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**Intrinsic Viscosity of Macromolecular Solutions**

Viscometry: Intrinsic Viscosity of Macromolecular Solutions

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**Annalen der Physik Band 19, 1906, 289-306:**

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**Annalen der Physik Band 34, 1911, 591-592:**

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**Viscosity of biomolecules**

Why viscometry? Simple, straightforward technique for assaying Solution conformation of biomolecules & volume/ solvent association Molecular weight of biomolecules Flexibility “ “

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**Types of Viscometer: “U-tube” (Ostwald or Ubbelohde)**

“Cone & Plate” (Couette) Diagram from Van-Holde (1971): Physical Biochemistry, Prentice Hall, Englewood-Cliffs, USA, page 154 Ostwald Viscometer

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**Types of Viscometer: “U-tube” (Ostwald or Ubbelohde)**

“Cone & Plate” (Couette) Extended Ostwald Viscometer

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**Types of Viscometer: “U-tube” (Ostwald or Ubbelohde)**

“Cone & Plate” (Couette) “U-tubes” simplest, allows very slow “creeping” shear experiments. “Cone and plate” allows variation of viscosity with shear rate to be studied. There is a third type known as a “Pressure Imbalance” differential viscometer – based on measurement of the pressure drop between a solution flowing through a capillary and solvent flowing through a capillary. We will refer to this later. Diagram from Van-Holde (1971): Physical Biochemistry, Prentice Hall, Englewood-Cliffs, USA, page 154 Couette-type Viscometer

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**Anton-Paar AMVn Rolling Ball viscometer**

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**Auto-timer Coolant system Density meter Water bath + 0.01oC Solution**

Temperature control is essential for accurate measurement of solution viscosity.

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**h = t/(dv/dy) Definition of viscosity: At 20.0oC, h(water) ~ 0.01P**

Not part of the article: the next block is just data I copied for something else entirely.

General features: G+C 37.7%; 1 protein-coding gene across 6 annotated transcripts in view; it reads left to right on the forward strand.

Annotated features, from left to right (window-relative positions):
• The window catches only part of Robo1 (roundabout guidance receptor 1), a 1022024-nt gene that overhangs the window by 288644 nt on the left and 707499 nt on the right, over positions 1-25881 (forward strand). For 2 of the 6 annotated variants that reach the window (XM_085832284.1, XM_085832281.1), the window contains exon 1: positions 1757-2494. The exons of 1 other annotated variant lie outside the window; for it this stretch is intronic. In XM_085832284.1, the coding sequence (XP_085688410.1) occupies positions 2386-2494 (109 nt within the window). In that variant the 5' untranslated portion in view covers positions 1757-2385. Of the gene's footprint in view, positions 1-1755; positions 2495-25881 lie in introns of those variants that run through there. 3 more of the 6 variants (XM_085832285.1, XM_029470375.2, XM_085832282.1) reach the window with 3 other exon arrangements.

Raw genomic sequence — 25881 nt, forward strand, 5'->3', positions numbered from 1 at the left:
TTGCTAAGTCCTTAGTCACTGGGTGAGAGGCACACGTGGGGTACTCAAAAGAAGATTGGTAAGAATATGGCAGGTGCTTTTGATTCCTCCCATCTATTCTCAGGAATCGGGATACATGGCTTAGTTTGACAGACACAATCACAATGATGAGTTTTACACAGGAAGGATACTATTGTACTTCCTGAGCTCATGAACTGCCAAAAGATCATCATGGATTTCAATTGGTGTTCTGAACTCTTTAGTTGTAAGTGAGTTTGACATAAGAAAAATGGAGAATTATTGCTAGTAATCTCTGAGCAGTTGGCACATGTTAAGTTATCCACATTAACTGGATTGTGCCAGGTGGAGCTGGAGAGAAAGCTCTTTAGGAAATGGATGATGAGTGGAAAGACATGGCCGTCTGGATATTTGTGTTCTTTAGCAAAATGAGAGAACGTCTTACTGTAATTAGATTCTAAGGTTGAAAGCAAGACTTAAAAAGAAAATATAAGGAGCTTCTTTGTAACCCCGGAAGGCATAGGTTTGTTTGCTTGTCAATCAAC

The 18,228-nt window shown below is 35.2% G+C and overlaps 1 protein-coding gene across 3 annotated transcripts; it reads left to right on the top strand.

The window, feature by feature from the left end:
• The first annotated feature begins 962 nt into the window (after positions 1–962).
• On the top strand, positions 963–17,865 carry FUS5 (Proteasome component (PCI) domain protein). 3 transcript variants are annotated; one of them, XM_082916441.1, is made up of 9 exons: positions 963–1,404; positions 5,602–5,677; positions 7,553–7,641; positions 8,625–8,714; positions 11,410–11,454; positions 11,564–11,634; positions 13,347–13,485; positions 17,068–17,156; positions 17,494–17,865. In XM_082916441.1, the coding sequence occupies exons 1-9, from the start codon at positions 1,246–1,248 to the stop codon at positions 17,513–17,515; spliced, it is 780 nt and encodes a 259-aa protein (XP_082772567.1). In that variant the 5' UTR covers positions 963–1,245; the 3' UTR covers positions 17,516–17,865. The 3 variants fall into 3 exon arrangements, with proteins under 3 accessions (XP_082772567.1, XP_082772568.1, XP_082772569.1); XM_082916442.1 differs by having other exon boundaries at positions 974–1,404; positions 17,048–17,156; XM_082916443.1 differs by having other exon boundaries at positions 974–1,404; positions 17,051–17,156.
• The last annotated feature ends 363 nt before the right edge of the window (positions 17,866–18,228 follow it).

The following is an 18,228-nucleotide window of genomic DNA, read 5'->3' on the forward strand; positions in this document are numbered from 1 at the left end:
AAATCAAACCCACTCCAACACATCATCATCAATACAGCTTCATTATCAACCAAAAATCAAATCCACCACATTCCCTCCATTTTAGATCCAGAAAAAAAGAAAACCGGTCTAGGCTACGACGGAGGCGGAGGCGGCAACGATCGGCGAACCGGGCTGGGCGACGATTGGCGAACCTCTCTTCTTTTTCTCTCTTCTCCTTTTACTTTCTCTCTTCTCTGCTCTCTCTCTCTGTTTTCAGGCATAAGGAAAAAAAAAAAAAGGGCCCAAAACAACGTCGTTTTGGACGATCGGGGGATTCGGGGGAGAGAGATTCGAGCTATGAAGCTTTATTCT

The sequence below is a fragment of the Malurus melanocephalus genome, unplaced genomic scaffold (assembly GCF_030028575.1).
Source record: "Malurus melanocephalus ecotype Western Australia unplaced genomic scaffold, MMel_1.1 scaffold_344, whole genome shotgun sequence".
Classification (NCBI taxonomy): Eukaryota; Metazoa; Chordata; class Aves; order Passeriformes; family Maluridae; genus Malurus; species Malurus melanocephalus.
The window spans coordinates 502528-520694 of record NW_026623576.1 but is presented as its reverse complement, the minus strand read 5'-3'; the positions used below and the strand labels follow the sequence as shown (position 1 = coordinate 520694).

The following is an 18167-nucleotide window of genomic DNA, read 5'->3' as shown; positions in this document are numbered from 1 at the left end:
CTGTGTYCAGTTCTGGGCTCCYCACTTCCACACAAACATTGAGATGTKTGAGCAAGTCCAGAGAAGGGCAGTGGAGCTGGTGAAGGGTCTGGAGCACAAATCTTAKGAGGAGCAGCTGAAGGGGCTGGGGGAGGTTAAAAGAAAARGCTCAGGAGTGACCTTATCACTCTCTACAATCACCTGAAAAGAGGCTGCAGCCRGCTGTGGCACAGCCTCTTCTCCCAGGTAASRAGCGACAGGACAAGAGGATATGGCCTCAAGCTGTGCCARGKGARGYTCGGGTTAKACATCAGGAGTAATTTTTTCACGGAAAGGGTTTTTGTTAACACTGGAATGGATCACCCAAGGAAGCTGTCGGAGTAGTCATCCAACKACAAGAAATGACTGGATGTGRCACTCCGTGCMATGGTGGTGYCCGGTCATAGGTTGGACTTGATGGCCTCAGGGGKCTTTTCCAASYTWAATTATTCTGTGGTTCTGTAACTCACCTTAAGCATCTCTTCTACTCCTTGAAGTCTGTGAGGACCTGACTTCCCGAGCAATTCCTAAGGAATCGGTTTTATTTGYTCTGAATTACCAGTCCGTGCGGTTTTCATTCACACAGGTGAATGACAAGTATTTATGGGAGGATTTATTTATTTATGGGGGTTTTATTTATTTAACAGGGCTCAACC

For normal (Newtonian) flow behaviour: t = (F/A) = h . (dv/dy) h = t/(dv/dy) units: (dyn/cm2)/sec-1 = dyn.sec.cm = POISE (P) At 20.0oC, h(water) ~ 0.01P Viscosity: a measure of the resistance of a fluid to flow. Units. When dealing with macromolecular solutions we usually prefer the c.g.s. (centimetre gram second) system of units rather than SI, because on a laboratory scale we are not dealing with kilogrames of cubic metre quantities. The “S.I” unit of viscosity is (N/m2)/s-1 or Pa. s. Diagram from Van-Holde (1971): Physical Biochemistry, Prentice Hall, Englewood-Cliffs, USA, page 142

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**h = t/(dv/dy) Definition of viscosity: At 20.0oC, h(water) ~ 0.01P**

For normal (Newtonian) flow behaviour: t = (F/A) = h . (dv/dy) viscosity shear rate h = t/(dv/dy) units: (dyn/cm2)/sec-1 = dyn.sec.cm = POISE (P) shear stress At 20.0oC, h(water) ~ 0.01P Viscosity: a measure of the resistance of a fluid to flow. Units. When dealing with macromolecular solutions we usually prefer the c.g.s. (centimetre gram second) system of units rather than SI, because on a laboratory scale we are not dealing with kilogrames of cubic metre quantities. The “S.I” unit of viscosity is (N/m2)/s-1 or Pa. s. Diagram from Van-Holde (1971): Physical Biochemistry, Prentice Hall, Englewood-Cliffs, USA, page 142

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**Viscosity of biomolecular solutions:**

A dissolved macromolecule will INCREASE the viscosity of a solution because it disrupts the streamlines of the flow: